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The geographical dimensions of patent innovation: history, precedents, praxis, and pedagogy, in an expanded field of landscape technology.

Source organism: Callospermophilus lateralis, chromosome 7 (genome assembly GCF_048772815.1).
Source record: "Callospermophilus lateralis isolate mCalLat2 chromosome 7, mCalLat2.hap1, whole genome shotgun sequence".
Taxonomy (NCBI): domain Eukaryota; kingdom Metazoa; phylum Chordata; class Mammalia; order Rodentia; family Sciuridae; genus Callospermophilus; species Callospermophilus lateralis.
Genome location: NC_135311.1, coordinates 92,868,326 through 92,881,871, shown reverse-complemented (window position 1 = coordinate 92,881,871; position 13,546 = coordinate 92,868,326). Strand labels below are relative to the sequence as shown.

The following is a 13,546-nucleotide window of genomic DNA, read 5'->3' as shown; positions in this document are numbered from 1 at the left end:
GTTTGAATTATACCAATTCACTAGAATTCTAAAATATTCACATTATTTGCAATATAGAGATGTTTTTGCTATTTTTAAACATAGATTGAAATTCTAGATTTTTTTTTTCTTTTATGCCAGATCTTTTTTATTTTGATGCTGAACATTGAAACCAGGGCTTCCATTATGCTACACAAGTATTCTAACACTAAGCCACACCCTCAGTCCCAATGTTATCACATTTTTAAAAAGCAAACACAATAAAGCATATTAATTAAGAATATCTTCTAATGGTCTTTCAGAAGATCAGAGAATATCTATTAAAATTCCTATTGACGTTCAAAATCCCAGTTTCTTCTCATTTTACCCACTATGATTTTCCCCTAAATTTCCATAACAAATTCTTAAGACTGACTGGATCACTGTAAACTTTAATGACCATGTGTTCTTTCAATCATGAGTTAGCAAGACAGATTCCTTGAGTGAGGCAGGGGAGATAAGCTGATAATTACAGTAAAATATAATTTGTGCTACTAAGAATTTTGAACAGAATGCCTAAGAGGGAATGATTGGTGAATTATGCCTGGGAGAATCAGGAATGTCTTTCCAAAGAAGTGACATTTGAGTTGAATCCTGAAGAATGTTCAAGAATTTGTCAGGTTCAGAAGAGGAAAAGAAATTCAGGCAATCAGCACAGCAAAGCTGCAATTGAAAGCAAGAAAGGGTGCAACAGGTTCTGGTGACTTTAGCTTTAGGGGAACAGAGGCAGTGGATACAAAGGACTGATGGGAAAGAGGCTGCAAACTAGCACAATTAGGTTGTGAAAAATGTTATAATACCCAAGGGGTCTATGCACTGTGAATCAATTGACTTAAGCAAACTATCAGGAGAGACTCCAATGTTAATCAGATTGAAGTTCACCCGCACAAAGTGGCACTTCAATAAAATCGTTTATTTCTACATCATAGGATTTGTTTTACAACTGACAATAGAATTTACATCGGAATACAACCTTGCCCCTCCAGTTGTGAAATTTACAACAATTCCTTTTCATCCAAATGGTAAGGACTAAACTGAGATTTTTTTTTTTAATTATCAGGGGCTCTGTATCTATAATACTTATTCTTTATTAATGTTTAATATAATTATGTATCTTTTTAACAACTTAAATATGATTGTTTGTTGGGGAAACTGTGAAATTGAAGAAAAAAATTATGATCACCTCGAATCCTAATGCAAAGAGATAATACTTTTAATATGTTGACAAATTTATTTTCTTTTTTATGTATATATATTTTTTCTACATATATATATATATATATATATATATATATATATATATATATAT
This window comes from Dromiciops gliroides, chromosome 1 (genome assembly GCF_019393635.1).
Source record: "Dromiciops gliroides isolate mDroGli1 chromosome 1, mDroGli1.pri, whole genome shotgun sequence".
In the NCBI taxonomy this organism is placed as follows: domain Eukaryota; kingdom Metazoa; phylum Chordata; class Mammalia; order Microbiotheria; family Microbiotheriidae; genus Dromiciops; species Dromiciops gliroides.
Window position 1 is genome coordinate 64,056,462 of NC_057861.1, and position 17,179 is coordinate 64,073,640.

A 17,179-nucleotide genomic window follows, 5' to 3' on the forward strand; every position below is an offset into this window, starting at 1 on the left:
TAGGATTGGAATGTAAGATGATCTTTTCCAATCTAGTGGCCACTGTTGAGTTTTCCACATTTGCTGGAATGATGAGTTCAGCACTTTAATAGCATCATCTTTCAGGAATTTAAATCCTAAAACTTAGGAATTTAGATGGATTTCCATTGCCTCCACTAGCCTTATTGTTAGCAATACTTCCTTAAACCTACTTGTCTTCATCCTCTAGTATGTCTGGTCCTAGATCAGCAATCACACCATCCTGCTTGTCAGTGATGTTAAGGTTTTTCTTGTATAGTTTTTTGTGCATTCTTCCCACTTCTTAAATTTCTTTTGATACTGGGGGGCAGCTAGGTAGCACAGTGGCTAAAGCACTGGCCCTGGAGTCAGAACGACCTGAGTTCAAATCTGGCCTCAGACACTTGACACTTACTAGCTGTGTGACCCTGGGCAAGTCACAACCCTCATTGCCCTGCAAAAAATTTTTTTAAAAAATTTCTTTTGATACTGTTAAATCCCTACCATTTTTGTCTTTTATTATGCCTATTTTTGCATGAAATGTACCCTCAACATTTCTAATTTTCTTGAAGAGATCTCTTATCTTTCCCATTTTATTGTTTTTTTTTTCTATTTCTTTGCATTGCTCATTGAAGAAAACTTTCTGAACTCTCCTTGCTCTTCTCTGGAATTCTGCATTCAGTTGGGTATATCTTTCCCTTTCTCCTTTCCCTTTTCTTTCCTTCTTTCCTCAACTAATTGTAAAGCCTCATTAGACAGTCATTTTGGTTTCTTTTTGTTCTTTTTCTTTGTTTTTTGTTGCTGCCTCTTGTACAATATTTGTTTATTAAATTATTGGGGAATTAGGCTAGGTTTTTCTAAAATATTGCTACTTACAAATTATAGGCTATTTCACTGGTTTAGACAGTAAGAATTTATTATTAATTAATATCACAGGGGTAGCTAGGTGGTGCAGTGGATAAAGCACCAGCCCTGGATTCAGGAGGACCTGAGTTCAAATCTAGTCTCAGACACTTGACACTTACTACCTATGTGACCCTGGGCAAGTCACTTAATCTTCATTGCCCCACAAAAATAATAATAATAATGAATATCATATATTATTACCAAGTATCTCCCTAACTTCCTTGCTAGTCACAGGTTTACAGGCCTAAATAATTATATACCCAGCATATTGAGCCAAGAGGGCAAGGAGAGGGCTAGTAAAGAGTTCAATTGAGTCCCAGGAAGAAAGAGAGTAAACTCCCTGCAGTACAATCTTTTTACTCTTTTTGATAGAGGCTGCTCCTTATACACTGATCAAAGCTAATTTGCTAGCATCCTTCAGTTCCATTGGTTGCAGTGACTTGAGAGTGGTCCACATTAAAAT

Innovation has geographical dimensions, ranging from site and building technology, to infrastructure and environmental systems. As the allied professions of environmental design expand disciplinary scope beyond aesthetics into questions of territory, landscape infrastructure, performance-based design, and issues related to climate adaptation and the Anthropocene, an expanded concept of technology and innovation becomes essential to address new pedagogical adjectives and praxis. One of the most effective ways to track technological change in a specific sector of technology is through patent innovation. The global patent archive is the world’s largest technological dossier. An estimated 90 million patents have been granted globally, and the United States Patent and Trademark Office (USPTO) alone has issued more than 10 million patents since 1790. A unique subset of these inventions relate to site and building technology as well as large-scale environmental systems such as rivers, coasts, and cities. Since patent innovation is an ongoing process, patent documents provide insights into the ever-evolving sectors of technology, which may be understood as an expanded field of landscape technologies that define site, cities, and regions. This paper explores the histories of patent innovation related to the physical built environment and argues for an expanded definition of “Landscape Technology”. The paper also includes examples of New pedagogical approaches that integrate patent innovation studies into environmental design curriculum, and a discussion of strategies for implementing novel technologies and patent innovation studies into professional design projects.

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